Wholefoods to Support a Healthy Pregnancy

FERMENTED FOODS/PROBIOTICS

Probiotics containing foods help to feed and seed our gut with a healthy balance of bacteria, which is responsible for a healthy immune system, stable mood, metabolism, clearance of hormones, i.e. estrogen, and the digestion of food. While all these are important for a healthy pregnancy, bacteria are now known to be present in the placenta and are passed onto the baby. The health of the mother’s microbiome (gut) largely influences the health of the baby and her/his gut health. A healthy gut in infants prevents obesity, food allergies, and promotes a strong immune system and skin health. If you choose to breastfeed, probiotics/bacteria will then be passed to your baby through your milk – amazing right!? Consume foods like full fat yoghurt (dairy and plant based), sauerkraut, kombucha, kefir, sourdough products, kimchi, and probiotic supplements of 30 billion CFUs or more of both lactobacillus and Bifidum strains. By implementing a plant-rich diet, you will be naturally feeding this colony of bacteria with its favourite food, prebiotics AKA fibre.

LEAFY GREENS

An emphasis should be put on consuming leafy greens in pregnancy such as kale, silverbeet/swiss chard, lettuces, spinach, rocket, etc. Aim for around 3-4 heaped cups a day. Leafy greens are rich in many vitamins, minerals, and antioxidants but in particular vitamin B9/ folate. Folate is necessary for many processes, but for pregnancy in particular it is needed to prevent neural tube defects. Leafy greens also contain Vitamin K1 needed for normal blood clotting, and are rich in Vitamin B6 and magnesium which can both help to ease morning sickness. Pair your greens with healthy fats such as olive oil, pure butter, avocado, fatty cuts of meat, and nuts & seeds. It is best to eat a range of raw and cooked greens for optimal nutrient absorption. If you have digestive issues, thyroid problems and nutrient deficiencies, it is best to speak with a qualified nutritionist or dietician about how leafy greens may exacerbate your condition.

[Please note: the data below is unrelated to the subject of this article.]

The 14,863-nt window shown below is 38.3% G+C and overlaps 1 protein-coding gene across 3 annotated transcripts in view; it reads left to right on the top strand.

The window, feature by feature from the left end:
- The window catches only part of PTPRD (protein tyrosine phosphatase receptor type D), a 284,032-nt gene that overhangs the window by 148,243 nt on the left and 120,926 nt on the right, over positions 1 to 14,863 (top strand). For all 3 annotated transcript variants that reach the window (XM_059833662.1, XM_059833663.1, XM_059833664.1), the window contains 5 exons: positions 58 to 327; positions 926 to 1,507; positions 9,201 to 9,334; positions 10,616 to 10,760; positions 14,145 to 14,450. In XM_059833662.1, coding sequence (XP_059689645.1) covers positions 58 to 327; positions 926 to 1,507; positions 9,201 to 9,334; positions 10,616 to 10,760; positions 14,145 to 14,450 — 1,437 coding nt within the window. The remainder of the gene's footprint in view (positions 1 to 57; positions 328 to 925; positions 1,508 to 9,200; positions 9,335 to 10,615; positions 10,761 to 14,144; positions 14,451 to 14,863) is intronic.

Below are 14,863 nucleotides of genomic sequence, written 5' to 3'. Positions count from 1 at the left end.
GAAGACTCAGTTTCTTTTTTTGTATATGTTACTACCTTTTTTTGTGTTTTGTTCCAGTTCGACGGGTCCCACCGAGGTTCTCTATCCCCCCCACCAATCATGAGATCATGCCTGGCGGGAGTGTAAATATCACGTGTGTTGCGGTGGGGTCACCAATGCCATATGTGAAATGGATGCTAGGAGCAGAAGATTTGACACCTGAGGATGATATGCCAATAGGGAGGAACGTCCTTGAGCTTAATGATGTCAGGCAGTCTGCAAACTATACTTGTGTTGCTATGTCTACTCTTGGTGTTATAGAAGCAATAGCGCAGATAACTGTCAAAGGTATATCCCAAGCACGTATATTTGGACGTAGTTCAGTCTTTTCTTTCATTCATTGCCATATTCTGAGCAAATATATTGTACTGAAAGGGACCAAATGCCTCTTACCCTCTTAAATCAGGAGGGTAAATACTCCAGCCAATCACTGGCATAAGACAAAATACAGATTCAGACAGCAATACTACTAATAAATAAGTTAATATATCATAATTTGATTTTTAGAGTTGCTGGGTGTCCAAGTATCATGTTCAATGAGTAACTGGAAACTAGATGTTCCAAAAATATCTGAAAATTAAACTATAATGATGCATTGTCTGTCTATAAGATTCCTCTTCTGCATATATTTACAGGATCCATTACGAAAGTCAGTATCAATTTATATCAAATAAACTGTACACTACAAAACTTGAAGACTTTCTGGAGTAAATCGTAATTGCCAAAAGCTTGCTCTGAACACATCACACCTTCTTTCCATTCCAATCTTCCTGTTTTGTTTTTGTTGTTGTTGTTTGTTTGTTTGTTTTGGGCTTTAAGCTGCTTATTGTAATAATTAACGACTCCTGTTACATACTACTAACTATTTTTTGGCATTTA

BONE BROTH

Bone broth is one of the best foods you can consume in pregnancy. Rich in collagen/protein, healthy fat, and a source of minerals, you can’t go wrong! Bone broth is rich in an amino acid called L-glutamine that nourishes and maintains the integrity of the cells that make up the intestinal wall. When the integrity of your gut cells are compromised, you may experience inflammation, digestive issues, and problems digesting food and absorbing nutrients. Enjoy a cup a day throughout pregnancy to promote a healthy gut. Organic powdered forms are great for your convenience!

IODINE RICH FOODS

Iodine rich foods are crucial to support a healthy pregnancy and development of the baby. Iodine is needed to create thyroid hormones which then travel to cells in your body and are responsible for your metabolism. In early pregnancy, the baby solely relies on the mother’s production of thyroid hormone for his/her development. We require 220 mcg during pregnancy and 290 mcg when breastfeeding. The best and most bioavailable source of iodine is from seaweed products like kelp, nori, and dulse flakes. It is very important that you do not consume excessive iodine as it may cause postpartum thyroiditis and other thyroid conditions. Stick to the guidelines, and consume iodine-rich foods alongside selenium rich foods like brazil nuts (3-4 nuts will give you around 160 mcg of selenium) as these two minerals work together to promote thyroid health.

If all this information sounds a tad overwhelming to you and in the “too hard basket”, don’t stress! Start incorporating each food slowly at your own pace. All you can do is your best and that may look different on a daily basis, especially with nausea, fatigue, and morning sickness in the mix! Follow your intuition, work with your energy, and incorporate this advice when it feels right for you. You got this Mumma.

Disclaimer: This information is not intended to replace medical advice. We always recommend discussing any changes to your diet with your primary healthcare provider. References for any claims made in this article are available at request.


For more information on how you can work with Kayla and the team at Legacy nutrition please visit www.legacynutrition.co.nz and follow them on Instagram and Facebook.

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